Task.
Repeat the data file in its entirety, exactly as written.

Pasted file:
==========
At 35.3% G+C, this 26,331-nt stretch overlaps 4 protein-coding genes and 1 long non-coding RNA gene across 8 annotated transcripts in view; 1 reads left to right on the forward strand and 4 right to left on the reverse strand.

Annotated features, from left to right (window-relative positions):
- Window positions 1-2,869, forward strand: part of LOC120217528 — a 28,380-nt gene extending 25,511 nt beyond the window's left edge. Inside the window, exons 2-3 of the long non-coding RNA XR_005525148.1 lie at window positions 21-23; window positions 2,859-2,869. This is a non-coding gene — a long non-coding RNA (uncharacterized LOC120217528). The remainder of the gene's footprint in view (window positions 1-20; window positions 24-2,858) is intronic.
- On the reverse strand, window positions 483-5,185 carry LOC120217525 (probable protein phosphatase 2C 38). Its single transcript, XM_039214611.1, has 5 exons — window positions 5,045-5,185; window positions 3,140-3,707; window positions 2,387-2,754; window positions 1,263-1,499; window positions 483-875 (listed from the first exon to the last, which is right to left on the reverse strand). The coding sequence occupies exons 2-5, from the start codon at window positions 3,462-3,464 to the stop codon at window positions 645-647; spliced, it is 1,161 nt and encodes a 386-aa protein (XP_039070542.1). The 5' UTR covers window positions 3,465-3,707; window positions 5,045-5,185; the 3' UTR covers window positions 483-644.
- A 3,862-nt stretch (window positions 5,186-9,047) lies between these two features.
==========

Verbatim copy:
At 35.3% G+C, this 26,331-nt stretch overlaps 4 protein-coding genes and 1 long non-coding RNA gene across 8 annotated transcripts in view; 1 reads left to right on the forward strand and 4 right to left on the reverse strand.

Annotated features, from left to right (window-relative positions):
- Window positions 1-2,869, forward strand: part of LOC120217528 — a 28,380-nt gene extending 25,511 nt beyond the window's left edge. Inside the window, exons 2-3 of the long non-coding RNA XR_005525148.1 lie at window positions 21-23; window positions 2,859-2,869. This is a non-coding gene — a long non-coding RNA (uncharacterized LOC120217528). The remainder of the gene's footprint in view (window positions 1-20; window positions 24-2,858) is intronic.
- On the reverse strand, window positions 483-5,185 carry LOC120217525 (probable protein phosphatase 2C 38). Its single transcript, XM_039214611.1, has 5 exons — window positions 5,045-5,185; window positions 3,140-3,707; window positions 2,387-2,754; window positions 1,263-1,499; window positions 483-875 (listed from the first exon to the last, which is right to left on the reverse strand). The coding sequence occupies exons 2-5, from the start codon at window positions 3,462-3,464 to the stop codon at window positions 645-647; spliced, it is 1,161 nt and encodes a 386-aa protein (XP_039070542.1). The 5' UTR covers window positions 3,465-3,707; window positions 5,045-5,185; the 3' UTR covers window positions 483-644.
- A 3,862-nt stretch (window positions 5,186-9,047) lies between these two features.